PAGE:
STEM - Success

What is STEM success? 

 Why are we so very proud of this project? 


August  2016:  no student had any aviation background.

August 30, 2018:   was a proud day for the project!!!

 A 17 yr old student soloed in a Piper Cherokee airplane, at VKX, having taken classes at HJ-Aviation Flight School, under the tutelage of Mr. Damion Joyner, CFI.    


And .... four (of the thirty students) are studying for FAA written exams and are pursuing flight lessons and will be certified as FAA pilots by the time that they are 16 yrs old!    Some of the others now consider aviation as a realistic career path.    We are so very proud of them

STEM - Mission Project:

DC Youth Aviation - Build a Plane, Inc. is a non profit, education  group established with the purpose of promoting Science Technology Engineering and Mathematics (STEM) learning to high school students.  


We took the group to the Smithsonian Air and Space aviation museum.  

Expertise and dedicated teaching:

University of DC  Aviation Maintenance Program hosted the Build a Plane students.  Program Director, William Russo and Ambrose Kun, Instructors generously provided specialized aviation maintenance instruction.  They explained the process of analysis, problem solving, fabric wing construction, engine design and restoration practices.   

Mens et Manus, mind and hand:

Mr. Ian Piper, British International School Principal, emphasized the benefit of a hands-on approach to problem solving.  This exposure to aviation incorporates theory, practice and creativity.  This is a learning experience where students become deeply engaged in the process.  A holistic approach to learning creatively, particularly in non-traditional subjects is a positive challenge for students. 

Basic Aviation Ground School

Students received basic aviation ground school using the Civil Air Patrol youth teaching booklets.     Pilots  Lucia Mencia,   Melinda Benson  and student director, Gareth Hall  provided fundamentals    of aviation classes when weather did not permit trips to the frigid hangar.  

Tours:   NTSB Research lab tour

The Build a Plane club was able to go to the National Transportation Safety Board (NTSB) laboratory, to hear investigative forensic scientists talk about accident data-bases and their work to research aviation accidents, investigation procedures and audio and visual tools that scientists use to process aviation accidents.  

The staff of the NTSB was generous in their time and showed the students how black box tapes were analyzed. They showed audio sound wave analysis and how a damaged tapes could be restored.  

                                                  An absolutely fascinating tour.

Students learned about forensic analysis of composite materials, about the chemistry and molecular composition of failed fan blades, engine parts and plane structures.   Thank you NTSB!

Tour to Paul Garvey Aviation Restoration studio

        The students went to the Smithsonian Udvar- Hazy Air and Space Center museum where they were given a tour of the Paul Garvey Restoration Studio. There, Mr. Patrick Robinson, Museum Specialist, Preservation and Restoration Unit was generous with his time and explained the process of museum restoration of historic airplanes.   He showed the students back-of-house materials, tools, photographs and explained the methods used by professional restorers.  Students were very inspired.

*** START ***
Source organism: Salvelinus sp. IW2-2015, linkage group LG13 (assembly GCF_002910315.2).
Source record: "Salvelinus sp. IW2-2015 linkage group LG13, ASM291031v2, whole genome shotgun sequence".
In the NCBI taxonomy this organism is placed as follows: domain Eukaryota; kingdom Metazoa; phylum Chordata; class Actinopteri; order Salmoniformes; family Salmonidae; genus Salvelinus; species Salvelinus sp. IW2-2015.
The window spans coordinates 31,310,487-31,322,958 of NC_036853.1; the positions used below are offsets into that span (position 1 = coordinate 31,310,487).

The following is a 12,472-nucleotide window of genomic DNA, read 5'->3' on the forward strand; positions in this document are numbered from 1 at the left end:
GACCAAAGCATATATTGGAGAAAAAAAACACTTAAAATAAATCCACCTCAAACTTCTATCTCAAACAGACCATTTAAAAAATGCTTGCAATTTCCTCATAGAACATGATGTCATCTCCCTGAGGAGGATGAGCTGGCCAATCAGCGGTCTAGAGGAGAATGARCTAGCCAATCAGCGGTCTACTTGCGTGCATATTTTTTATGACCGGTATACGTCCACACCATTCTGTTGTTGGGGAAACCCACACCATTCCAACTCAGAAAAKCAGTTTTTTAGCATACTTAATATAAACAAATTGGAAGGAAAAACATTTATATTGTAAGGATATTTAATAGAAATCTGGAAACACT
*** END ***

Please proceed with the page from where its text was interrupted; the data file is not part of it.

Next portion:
The staff of the Mary Baker Engen Restoration Hangar at Udvar Hazy, Smithsonian Air and Space museum were generous with their time and showed the students their methodical and meticulous process by which exhibited planes were taken apart, memorialized, photographed, and cleaned.  All planes are historically researched and put back in an authentic manner to be eventually exhibited.  

        By seeing wood planes from 1900s, Flack Bait,  WWII fighters, and modern airplanes being restored, Students learned that these skills take time, effort and dedication.

          The impressive aviation museum outside of the restoration hangar includes among the earliest of planes,  the Concord, Sopwith Camel, many fighter planes, even some of NASA space vehicles.  

Field Trip - Women in Aviation Conference

Melinda Benson and Lucia Mencia, with chaperone Rob Taylor,  took eight of the Build a Plane club students to the 2018  Women in Aviation conference in Reno, NV.  They met women astronauts, pilots, mechanics, flight instructors and fellow aviation students.  While at the WIA conference, the students attended seminars, heard lectures from aviators, learned about safe flying practices and networked in order to apply for aviation scholarships.  

Encouragement from RAeS

The prestigious Royal Aeronautical Society (RAeS), Education Branch provided a scholarship for continuing education prize to one of the students who researched and wrote an essay about an aviation topic.  The award was presented by Sir Stuart Mathews, a RAeS director and aviation promoter at the British Embassy in Washington, DC.  

Hands-on Application of lessons learned: 

Mr. Ron Whitehead, Experimental Aviation Association (EAA),  gave the students a preflight lesson at the Tipton Airport, KFME, at Fort Meade, MD,   EAA Open House.

Ron Whitehead, active Experimental Aviation Association (EAA)  member,  showed "Build a Plane" students how to preflight a plane and taught aviation safety at Tipton Airport's (FME) Open House.